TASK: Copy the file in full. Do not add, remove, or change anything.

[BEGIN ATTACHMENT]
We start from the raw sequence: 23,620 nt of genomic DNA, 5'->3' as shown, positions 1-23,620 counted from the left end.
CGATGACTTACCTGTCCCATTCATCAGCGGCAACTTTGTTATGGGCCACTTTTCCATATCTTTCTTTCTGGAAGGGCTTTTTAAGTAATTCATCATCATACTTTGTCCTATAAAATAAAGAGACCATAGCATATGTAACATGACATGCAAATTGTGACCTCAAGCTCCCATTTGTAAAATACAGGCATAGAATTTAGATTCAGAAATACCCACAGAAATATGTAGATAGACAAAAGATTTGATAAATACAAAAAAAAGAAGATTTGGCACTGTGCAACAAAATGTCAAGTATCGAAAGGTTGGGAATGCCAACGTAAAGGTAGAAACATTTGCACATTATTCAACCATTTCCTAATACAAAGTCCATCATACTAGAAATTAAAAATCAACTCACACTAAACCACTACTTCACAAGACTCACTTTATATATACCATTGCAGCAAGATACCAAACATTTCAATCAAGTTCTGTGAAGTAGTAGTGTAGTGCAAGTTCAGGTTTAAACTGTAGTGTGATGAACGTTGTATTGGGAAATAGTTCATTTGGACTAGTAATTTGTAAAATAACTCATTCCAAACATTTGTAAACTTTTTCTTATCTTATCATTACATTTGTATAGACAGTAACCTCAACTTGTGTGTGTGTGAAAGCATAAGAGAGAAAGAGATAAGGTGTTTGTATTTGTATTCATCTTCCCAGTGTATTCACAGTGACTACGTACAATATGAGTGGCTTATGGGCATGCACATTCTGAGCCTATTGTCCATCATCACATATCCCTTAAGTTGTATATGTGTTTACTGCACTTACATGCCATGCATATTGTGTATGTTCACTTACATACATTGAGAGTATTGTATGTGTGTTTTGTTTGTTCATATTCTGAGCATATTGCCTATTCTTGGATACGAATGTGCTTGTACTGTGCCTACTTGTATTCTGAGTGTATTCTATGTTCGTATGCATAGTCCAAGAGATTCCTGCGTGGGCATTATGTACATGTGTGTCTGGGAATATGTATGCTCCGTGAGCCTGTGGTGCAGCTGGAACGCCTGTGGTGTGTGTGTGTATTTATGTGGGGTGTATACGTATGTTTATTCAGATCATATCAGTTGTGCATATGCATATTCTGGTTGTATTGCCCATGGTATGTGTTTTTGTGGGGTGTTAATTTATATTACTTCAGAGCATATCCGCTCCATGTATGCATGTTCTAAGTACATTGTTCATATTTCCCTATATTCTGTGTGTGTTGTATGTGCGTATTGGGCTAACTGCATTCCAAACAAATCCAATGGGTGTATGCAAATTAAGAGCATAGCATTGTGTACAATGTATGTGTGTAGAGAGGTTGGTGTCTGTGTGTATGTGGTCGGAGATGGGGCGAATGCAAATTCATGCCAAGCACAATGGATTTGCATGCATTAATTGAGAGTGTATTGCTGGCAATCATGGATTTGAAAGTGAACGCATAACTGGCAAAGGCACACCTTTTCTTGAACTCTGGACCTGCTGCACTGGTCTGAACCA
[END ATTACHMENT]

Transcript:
We start from the raw sequence: 23,620 nt of genomic DNA, 5'->3' as shown, positions 1-23,620 counted from the left end.
CGATGACTTACCTGTCCCATTCATCAGCGGCAACTTTGTTATGGGCCACTTTTCCATATCTTTCTTTCTGGAAGGGCTTTTTAAGTAATTCATCATCATACTTTGTCCTATAAAATAAAGAGACCATAGCATATGTAACATGACATGCAAATTGTGACCTCAAGCTCCCATTTGTAAAATACAGGCATAGAATTTAGATTCAGAAATACCCACAGAAATATGTAGATAGACAAAAGATTTGATAAATACAAAAAAAAGAAGATTTGGCACTGTGCAACAAAATGTCAAGTATCGAAAGGTTGGGAATGCCAACGTAAAGGTAGAAACATTTGCACATTATTCAACCATTTCCTAATACAAAGTCCATCATACTAGAAATTAAAAATCAACTCACACTAAACCACTACTTCACAAGACTCACTTTATATATACCATTGCAGCAAGATACCAAACATTTCAATCAAGTTCTGTGAAGTAGTAGTGTAGTGCAAGTTCAGGTTTAAACTGTAGTGTGATGAACGTTGTATTGGGAAATAGTTCATTTGGACTAGTAATTTGTAAAATAACTCATTCCAAACATTTGTAAACTTTTTCTTATCTTATCATTACATTTGTATAGACAGTAACCTCAACTTGTGTGTGTGTGAAAGCATAAGAGAGAAAGAGATAAGGTGTTTGTATTTGTATTCATCTTCCCAGTGTATTCACAGTGACTACGTACAATATGAGTGGCTTATGGGCATGCACATTCTGAGCCTATTGTCCATCATCACATATCCCTTAAGTTGTATATGTGTTTACTGCACTTACATGCCATGCATATTGTGTATGTTCACTTACATACATTGAGAGTATTGTATGTGTGTTTTGTTTGTTCATATTCTGAGCATATTGCCTATTCTTGGATACGAATGTGCTTGTACTGTGCCTACTTGTATTCTGAGTGTATTCTATGTTCGTATGCATAGTCCAAGAGATTCCTGCGTGGGCATTATGTACATGTGTGTCTGGGAATATGTATGCTCCGTGAGCCTGTGGTGCAGCTGGAACGCCTGTGGTGTGTGTGTGTATTTATGTGGGGTGTATACGTATGTTTATTCAGATCATATCAGTTGTGCATATGCATATTCTGGTTGTATTGCCCATGGTATGTGTTTTTGTGGGGTGTTAATTTATATTACTTCAGAGCATATCCGCTCCATGTATGCATGTTCTAAGTACATTGTTCATATTTCCCTATATTCTGTGTGTGTTGTATGTGCGTATTGGGCTAACTGCATTCCAAACAAATCCAATGGGTGTATGCAAATTAAGAGCATAGCATTGTGTACAATGTATGTGTGTAGAGAGGTTGGTGTCTGTGTGTATGTGGTCGGAGATGGGGCGAATGCAAATTCATGCCAAGCACAATGGATTTGCATGCATTAATTGAGAGTGTATTGCTGGCAATCATGGATTTGAAAGTGAACGCATAACTGGCAAAGGCACACCTTTTCTTGAACTCTGGACCTGCTGCACTGGTCTGAACCA